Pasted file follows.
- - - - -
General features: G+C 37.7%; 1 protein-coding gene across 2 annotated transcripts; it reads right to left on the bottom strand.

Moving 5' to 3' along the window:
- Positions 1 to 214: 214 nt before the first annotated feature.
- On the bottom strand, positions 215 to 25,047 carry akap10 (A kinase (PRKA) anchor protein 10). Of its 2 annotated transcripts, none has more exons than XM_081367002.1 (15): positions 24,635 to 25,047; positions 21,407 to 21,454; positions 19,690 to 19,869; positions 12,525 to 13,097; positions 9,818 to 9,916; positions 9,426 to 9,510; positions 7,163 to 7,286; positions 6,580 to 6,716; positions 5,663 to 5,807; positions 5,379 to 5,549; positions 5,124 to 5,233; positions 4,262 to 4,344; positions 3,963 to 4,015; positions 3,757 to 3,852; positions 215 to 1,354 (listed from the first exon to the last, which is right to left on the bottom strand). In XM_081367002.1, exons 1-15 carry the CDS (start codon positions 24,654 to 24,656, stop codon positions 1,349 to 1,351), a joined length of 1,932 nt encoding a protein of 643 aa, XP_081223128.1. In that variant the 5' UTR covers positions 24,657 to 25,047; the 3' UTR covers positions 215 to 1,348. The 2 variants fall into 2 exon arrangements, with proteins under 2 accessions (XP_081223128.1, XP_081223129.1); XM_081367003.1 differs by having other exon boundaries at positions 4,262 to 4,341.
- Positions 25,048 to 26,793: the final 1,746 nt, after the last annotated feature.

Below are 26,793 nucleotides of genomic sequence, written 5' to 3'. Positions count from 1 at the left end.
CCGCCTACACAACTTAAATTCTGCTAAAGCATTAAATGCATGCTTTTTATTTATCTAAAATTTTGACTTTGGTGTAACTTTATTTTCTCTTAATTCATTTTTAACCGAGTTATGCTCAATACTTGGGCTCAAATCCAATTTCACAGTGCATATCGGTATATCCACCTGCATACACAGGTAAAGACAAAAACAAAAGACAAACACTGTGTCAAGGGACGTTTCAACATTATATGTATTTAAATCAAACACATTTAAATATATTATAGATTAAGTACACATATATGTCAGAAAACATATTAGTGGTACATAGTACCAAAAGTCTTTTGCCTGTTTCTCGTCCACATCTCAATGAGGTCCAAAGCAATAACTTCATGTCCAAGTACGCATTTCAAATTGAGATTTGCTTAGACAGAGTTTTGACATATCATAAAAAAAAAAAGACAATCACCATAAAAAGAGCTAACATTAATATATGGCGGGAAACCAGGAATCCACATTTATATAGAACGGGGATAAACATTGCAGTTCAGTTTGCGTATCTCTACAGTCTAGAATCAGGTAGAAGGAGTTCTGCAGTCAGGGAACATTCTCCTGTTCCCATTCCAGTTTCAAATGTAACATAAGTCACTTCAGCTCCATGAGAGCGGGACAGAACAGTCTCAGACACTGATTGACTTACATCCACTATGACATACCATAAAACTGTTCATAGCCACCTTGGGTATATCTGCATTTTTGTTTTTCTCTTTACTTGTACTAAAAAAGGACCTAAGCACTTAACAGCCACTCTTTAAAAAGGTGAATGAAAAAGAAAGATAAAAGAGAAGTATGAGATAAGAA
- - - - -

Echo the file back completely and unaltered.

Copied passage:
General features: G+C 37.7%; 1 protein-coding gene across 2 annotated transcripts; it reads right to left on the bottom strand.

Moving 5' to 3' along the window:
- Positions 1 to 214: 214 nt before the first annotated feature.
- On the bottom strand, positions 215 to 25,047 carry akap10 (A kinase (PRKA) anchor protein 10). Of its 2 annotated transcripts, none has more exons than XM_081367002.1 (15): positions 24,635 to 25,047; positions 21,407 to 21,454; positions 19,690 to 19,869; positions 12,525 to 13,097; positions 9,818 to 9,916; positions 9,426 to 9,510; positions 7,163 to 7,286; positions 6,580 to 6,716; positions 5,663 to 5,807; positions 5,379 to 5,549; positions 5,124 to 5,233; positions 4,262 to 4,344; positions 3,963 to 4,015; positions 3,757 to 3,852; positions 215 to 1,354 (listed from the first exon to the last, which is right to left on the bottom strand). In XM_081367002.1, exons 1-15 carry the CDS (start codon positions 24,654 to 24,656, stop codon positions 1,349 to 1,351), a joined length of 1,932 nt encoding a protein of 643 aa, XP_081223128.1. In that variant the 5' UTR covers positions 24,657 to 25,047; the 3' UTR covers positions 215 to 1,348. The 2 variants fall into 2 exon arrangements, with proteins under 2 accessions (XP_081223128.1, XP_081223129.1); XM_081367003.1 differs by having other exon boundaries at positions 4,262 to 4,341.
- Positions 25,048 to 26,793: the final 1,746 nt, after the last annotated feature.

Below are 26,793 nucleotides of genomic sequence, written 5' to 3'. Positions count from 1 at the left end.
CCGCCTACACAACTTAAATTCTGCTAAAGCATTAAATGCATGCTTTTTATTTATCTAAAATTTTGACTTTGGTGTAACTTTATTTTCTCTTAATTCATTTTTAACCGAGTTATGCTCAATACTTGGGCTCAAATCCAATTTCACAGTGCATATCGGTATATCCACCTGCATACACAGGTAAAGACAAAAACAAAAGACAAACACTGTGTCAAGGGACGTTTCAACATTATATGTATTTAAATCAAACACATTTAAATATATTATAGATTAAGTACACATATATGTCAGAAAACATATTAGTGGTACATAGTACCAAAAGTCTTTTGCCTGTTTCTCGTCCACATCTCAATGAGGTCCAAAGCAATAACTTCATGTCCAAGTACGCATTTCAAATTGAGATTTGCTTAGACAGAGTTTTGACATATCATAAAAAAAAAAAGACAATCACCATAAAAAGAGCTAACATTAATATATGGCGGGAAACCAGGAATCCACATTTATATAGAACGGGGATAAACATTGCAGTTCAGTTTGCGTATCTCTACAGTCTAGAATCAGGTAGAAGGAGTTCTGCAGTCAGGGAACATTCTCCTGTTCCCATTCCAGTTTCAAATGTAACATAAGTCACTTCAGCTCCATGAGAGCGGGACAGAACAGTCTCAGACACTGATTGACTTACATCCACTATGACATACCATAAAACTGTTCATAGCCACCTTGGGTATATCTGCATTTTTGTTTTTCTCTTTACTTGTACTAAAAAAGGACCTAAGCACTTAACAGCCACTCTTTAAAAAGGTGAATGAAAAAGAAAGATAAAAGAGAAGTATGAGATAAGAA